Also, the shape of the trocar might be one among several factors that may cause more postoperative pain SILS-TEP. Laparoscopic TEP surgery is done in the extraperitoneal space, but all SILS ports on the market are not made for that purpose, but made for the use of intra-abdominal access. This could raise an issue of how SILS-TEP trocar should be designed. The TEP trocar should have a specific three-dimensional shape that fits into the structurally-specific retrorectus space.

So whether patients choose or demand SILS-TEP or not is determined not by just wound size or cosmetic effect but by several factors affecting patient satisfaction. If the patient satisfy, then the operation will be demanded. The SILS technique once labeled as “only interested in cosmesis” is now the next step in the progression of laparoscopic surgery.

Author’s umbilical skin incision technique (SUTI-TEP) has the benefits of excellent wound cosmesis, with which the scar can be hidden within the natural crease of the umbilicus. But its value is not just only in cosmetic outcome: its worth comes from overall patient satisfaction embracing all clinical parameters.

Also we should not presume that one large incision causes less pain than small multiple incision because it is just single one. If there is more pain in one single wound, we should find the solution through the innovation of technology or preventive measures.

Table 1 . Patient demographics.

C-TEPSUTI-TEPp value 
No. of cases7070
Age (ranges) 61.9 (25~83)  58.2 (21~79) 0.151
Gender (M:F)63:760:100.441
BMI (kg/m2)25.8±2.3826.6±3.20.310
Hernia side (R:L)35:3542:28
Hernia type (D:I:F:P) 21:43:2:415:49:0:6

TEP = Totally Extraperitoneal; SUTI = Single Umbilical Tangential Incision; D= direct; I= indirect; F= femoral; P= pantaloon hernia..


Table 2 . Operative data.

C-TEPSUTI-TEPp value 
Operation times (ranges) 41 (35~70)  71.2 (60~120) 0.000
Hospital Stay (postoperative day) 11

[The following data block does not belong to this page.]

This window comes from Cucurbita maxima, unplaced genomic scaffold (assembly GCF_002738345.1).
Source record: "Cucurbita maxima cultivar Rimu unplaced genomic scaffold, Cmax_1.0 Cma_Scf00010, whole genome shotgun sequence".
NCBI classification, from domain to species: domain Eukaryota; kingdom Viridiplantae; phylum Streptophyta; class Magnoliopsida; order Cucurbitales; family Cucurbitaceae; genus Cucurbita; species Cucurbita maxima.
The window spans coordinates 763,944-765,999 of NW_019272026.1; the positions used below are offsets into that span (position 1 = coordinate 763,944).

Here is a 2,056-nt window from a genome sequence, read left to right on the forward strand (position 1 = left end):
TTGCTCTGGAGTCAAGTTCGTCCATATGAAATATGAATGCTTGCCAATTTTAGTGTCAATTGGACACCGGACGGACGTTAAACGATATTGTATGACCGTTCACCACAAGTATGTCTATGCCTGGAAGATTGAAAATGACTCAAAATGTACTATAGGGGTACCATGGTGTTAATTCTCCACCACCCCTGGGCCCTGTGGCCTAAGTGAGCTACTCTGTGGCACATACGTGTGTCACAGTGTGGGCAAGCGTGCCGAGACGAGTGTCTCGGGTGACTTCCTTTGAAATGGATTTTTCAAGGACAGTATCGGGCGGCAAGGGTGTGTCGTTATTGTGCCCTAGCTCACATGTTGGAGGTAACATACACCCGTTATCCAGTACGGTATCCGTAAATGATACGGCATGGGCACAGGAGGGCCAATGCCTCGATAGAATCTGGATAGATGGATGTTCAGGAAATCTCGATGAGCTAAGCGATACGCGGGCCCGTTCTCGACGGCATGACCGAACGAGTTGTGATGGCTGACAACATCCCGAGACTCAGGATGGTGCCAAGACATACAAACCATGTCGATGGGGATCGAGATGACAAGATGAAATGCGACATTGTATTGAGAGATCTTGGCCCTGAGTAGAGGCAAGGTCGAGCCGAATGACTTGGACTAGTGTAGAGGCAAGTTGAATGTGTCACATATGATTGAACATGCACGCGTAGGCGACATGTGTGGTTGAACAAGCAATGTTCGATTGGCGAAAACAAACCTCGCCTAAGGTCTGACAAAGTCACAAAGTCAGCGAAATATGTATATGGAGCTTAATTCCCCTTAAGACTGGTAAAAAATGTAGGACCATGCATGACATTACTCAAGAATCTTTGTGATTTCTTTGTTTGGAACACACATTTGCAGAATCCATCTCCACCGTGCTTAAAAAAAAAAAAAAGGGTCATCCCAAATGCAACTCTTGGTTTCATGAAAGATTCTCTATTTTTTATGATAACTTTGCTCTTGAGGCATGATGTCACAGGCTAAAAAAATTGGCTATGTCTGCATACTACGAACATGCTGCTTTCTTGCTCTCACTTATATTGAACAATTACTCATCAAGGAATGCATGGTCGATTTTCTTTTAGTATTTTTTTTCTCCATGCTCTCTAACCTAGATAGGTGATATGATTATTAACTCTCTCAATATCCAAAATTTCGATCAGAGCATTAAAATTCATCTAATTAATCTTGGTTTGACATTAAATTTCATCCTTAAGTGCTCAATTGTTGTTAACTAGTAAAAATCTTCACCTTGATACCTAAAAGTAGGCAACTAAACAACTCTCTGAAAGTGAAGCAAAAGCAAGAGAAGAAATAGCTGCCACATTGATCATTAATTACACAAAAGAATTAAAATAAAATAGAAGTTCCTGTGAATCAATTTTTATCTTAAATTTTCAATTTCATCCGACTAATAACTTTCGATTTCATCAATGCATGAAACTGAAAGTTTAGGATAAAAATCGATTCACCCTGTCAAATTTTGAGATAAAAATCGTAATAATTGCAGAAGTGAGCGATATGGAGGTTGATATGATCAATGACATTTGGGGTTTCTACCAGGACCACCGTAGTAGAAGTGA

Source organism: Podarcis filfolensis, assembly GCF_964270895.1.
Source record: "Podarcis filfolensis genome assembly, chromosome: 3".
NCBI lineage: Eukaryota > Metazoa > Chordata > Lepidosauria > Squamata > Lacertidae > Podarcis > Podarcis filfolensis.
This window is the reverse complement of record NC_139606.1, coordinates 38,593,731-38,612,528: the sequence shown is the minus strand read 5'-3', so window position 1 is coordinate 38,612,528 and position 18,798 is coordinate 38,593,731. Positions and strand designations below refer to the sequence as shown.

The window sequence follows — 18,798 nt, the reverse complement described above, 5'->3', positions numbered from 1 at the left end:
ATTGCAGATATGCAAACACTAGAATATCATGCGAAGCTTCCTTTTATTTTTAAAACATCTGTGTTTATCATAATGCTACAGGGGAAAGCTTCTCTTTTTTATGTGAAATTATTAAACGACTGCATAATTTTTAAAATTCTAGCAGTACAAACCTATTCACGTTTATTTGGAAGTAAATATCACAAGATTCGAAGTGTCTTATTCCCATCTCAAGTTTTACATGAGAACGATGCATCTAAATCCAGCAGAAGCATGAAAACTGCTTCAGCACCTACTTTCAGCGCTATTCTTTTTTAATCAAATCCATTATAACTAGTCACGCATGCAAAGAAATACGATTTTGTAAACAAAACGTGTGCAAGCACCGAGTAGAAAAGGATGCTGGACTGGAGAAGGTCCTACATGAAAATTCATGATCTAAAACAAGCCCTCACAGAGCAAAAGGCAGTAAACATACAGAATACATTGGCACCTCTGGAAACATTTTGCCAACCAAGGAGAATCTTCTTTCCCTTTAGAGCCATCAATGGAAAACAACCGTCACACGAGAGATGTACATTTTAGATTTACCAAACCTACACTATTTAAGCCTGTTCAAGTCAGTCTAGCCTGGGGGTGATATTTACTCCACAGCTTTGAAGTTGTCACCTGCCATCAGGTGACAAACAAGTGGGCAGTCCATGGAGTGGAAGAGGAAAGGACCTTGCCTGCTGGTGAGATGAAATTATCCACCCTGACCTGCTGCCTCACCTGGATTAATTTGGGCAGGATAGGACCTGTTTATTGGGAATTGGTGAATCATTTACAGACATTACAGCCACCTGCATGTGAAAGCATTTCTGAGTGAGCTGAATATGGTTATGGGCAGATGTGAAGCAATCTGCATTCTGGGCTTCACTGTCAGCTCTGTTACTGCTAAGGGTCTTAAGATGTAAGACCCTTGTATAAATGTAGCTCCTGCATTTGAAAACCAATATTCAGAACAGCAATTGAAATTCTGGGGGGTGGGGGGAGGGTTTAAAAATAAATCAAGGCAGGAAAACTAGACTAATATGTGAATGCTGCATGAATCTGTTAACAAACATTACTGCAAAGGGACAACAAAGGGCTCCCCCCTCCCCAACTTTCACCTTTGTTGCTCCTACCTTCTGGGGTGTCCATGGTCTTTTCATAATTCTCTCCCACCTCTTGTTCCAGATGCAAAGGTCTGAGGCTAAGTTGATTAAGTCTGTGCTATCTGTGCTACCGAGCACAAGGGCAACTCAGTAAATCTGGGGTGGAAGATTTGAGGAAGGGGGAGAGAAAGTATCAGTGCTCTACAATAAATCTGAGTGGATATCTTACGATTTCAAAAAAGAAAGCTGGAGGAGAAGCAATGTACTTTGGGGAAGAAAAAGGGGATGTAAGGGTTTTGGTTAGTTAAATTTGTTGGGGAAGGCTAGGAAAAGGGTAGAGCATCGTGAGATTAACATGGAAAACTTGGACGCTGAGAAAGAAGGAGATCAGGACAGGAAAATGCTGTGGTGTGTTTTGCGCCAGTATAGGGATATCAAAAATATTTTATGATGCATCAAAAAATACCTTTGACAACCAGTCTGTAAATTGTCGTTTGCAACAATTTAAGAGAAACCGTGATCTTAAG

VAS immediate postop2.73.20.007
VAS post op 7th day1.51.70.42
Postop complications (%)10 (14.2)9 (12.8)
 Wound seroma3 (4.2)3 (4.2)0.319
 Urinary retention7 (10.0)6 (8.5)0.219
Recurrence00
Conversion to
 Open00
 C-TEP00
Chronic pain00
Patient satisfaction3.35±1.14.4±1.10.000
Postop follow-up (months)5~36

TEP = Totally Extraperitoneal; SUTI = Single Umbilical Tangential Incision..


References

  1. Tran H. Safety and efficacy of single incision laparoscopic surgery for total extraperitoneal inguinal hernia repair. Jsls 2011;15:47-52.
    Pubmed KoreaMed CrossRef
  2. Lim MH, and Sul JY. SUTI (Single Umbilical Tangential Incision) Laparoscopic TEP Inguinal Hernia Repair. J Minim Invasive Surg 2015;18:24-29.
    CrossRef
  3. Deveci U, Barbaros U, and Kapakli MS et al. The comparison of single incision laparoscopic cholecystectomy and three port laparoscopic cholecystectomy: prospective randomized study. J Korean Surg Soc 2013;85:275-282.
    Pubmed KoreaMed CrossRef
  4. de Araujo FB, Starling ES, Maricevich M, and Tobias-Machado M. Single site and conventional totally extraperitoneal techniques for uncomplicated inguinal hernia repair: A comparative study. J Minim Access Surg 2014;10:197-201.
    Pubmed KoreaMed CrossRef
  5. Yang GP, and Tung KL. A comparative study of single incision versus conventional laparoscopic inguinal hernia repair. Hernia 2015;19:401-405.
    Pubmed CrossRef
  6. Wakasugi M, Masuzawa T, and Tei M et al. Single-incision totally extraperitoneal inguinal hernia repair: our initial 100 cases and comparison with conventional three-port laparoscopic totally extraperitoneal inguinal hernia repair. Surg Today 2015;45:606-610.
    Pubmed CrossRef